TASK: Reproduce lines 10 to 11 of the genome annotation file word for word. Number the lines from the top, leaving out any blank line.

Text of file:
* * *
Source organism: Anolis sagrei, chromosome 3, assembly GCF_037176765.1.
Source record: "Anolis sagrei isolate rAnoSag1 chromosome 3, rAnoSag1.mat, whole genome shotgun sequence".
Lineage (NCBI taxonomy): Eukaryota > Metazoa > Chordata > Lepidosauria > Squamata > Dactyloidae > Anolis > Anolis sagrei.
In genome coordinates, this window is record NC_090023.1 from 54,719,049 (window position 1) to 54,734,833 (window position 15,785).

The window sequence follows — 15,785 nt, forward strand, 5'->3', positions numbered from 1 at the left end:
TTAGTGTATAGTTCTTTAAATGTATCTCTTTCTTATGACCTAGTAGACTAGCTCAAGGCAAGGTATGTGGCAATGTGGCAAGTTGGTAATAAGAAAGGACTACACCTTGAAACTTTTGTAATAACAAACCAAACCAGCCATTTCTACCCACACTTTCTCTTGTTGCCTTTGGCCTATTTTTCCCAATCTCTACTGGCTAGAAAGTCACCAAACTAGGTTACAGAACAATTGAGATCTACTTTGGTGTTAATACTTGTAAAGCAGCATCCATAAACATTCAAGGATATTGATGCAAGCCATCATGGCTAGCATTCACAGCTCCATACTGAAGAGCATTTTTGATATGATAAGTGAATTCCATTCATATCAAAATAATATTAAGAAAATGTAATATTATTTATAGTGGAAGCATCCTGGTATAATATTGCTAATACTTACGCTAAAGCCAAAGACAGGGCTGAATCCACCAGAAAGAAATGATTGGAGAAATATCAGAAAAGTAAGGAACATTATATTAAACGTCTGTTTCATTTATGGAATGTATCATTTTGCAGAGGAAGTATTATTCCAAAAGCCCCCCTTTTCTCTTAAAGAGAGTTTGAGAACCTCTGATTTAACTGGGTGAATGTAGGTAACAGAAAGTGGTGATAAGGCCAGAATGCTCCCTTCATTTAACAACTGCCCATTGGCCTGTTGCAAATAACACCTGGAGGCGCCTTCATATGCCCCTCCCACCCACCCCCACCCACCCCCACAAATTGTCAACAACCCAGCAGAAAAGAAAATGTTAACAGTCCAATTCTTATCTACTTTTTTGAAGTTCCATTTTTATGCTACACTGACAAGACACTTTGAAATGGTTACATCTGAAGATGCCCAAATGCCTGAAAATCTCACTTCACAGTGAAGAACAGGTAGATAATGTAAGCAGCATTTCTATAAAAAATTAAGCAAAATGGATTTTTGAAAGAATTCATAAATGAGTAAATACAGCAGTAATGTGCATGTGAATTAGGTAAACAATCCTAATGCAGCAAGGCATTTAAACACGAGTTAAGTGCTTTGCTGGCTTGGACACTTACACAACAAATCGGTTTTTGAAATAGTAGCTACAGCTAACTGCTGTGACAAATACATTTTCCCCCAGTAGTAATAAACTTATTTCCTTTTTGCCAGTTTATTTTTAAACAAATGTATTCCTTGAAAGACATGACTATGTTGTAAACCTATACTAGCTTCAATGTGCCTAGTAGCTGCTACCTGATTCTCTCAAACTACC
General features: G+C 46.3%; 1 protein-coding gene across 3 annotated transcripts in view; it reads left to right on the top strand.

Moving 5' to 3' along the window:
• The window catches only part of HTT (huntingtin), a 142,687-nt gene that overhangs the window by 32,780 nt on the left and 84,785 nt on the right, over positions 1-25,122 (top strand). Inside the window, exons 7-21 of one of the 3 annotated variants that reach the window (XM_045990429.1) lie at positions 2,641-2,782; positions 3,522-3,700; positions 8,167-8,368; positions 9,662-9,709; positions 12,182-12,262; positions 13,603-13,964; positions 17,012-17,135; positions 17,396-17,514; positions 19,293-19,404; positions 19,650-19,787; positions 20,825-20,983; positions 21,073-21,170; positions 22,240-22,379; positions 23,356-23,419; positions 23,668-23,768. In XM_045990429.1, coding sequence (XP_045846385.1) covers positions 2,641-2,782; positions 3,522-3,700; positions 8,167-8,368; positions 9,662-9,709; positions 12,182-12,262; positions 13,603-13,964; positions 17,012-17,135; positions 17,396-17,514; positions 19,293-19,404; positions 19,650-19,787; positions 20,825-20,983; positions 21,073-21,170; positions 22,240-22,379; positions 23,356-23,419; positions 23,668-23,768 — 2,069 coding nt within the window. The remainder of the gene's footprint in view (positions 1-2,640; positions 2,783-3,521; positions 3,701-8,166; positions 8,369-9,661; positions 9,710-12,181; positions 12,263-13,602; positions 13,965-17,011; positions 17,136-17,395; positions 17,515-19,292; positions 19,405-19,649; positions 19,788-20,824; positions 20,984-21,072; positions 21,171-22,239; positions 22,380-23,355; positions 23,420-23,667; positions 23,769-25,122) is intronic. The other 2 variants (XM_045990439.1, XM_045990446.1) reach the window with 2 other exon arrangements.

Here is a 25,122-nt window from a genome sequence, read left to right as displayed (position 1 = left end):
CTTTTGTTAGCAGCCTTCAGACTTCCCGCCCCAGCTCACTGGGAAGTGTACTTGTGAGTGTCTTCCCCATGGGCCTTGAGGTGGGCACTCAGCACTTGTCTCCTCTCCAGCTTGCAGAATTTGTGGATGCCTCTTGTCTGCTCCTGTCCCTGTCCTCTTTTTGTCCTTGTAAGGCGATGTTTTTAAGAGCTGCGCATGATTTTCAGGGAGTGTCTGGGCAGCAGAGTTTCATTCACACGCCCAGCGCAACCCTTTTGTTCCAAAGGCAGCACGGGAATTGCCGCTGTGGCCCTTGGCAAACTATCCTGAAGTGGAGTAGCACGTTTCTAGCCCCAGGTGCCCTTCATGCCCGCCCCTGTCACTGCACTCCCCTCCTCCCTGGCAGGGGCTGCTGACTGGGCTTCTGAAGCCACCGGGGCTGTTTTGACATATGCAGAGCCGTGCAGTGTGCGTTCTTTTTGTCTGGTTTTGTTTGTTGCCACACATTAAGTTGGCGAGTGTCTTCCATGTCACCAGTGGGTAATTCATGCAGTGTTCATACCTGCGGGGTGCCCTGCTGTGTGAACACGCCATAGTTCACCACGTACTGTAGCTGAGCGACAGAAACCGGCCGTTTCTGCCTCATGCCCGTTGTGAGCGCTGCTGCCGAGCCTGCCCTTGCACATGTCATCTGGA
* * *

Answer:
Here is a 25,122-nt window from a genome sequence, read left to right as displayed (position 1 = left end):
CTTTTGTTAGCAGCCTTCAGACTTCCCGCCCCAGCTCACTGGGAAGTGTACTTGTGAGTGTCTTCCCCATGGGCCTTGAGGTGGGCACTCAGCACTTGTCTCCTCTCCAGCTTGCAGAATTTGTGGATGCCTCTTGTCTGCTCCTGTCCCTGTCCTCTTTTTGTCCTTGTAAGGCGATGTTTTTAAGAGCTGCGCATGATTTTCAGGGAGTGTCTGGGCAGCAGAGTTTCATTCACACGCCCAGCGCAACCCTTTTGTTCCAAAGGCAGCACGGGAATTGCCGCTGTGGCCCTTGGCAAACTATCCTGAAGTGGAGTAGCACGTTTCTAGCCCCAGGTGCCCTTCATGCCCGCCCCTGTCACTGCACTCCCCTCCTCCCTGGCAGGGGCTGCTGACTGGGCTTCTGAAGCCACCGGGGCTGTTTTGACATATGCAGAGCCGTGCAGTGTGCGTTCTTTTTGTCTGGTTTTGTTTGTTGCCACACATTAAGTTGGCGAGTGTCTTCCATGTCACCAGTGGGTAATTCATGCAGTGTTCATACCTGCGGGGTGCCCTGCTGTGTGAACACGCCATAGTTCACCACGTACTGTAGCTGAGCGACAGAAACCGGCCGTTTCTGCCTCATGCCCGTTGTGAGCGCTGCTGCCGAGCCTGCCCTTGCACATGTCATCTGGA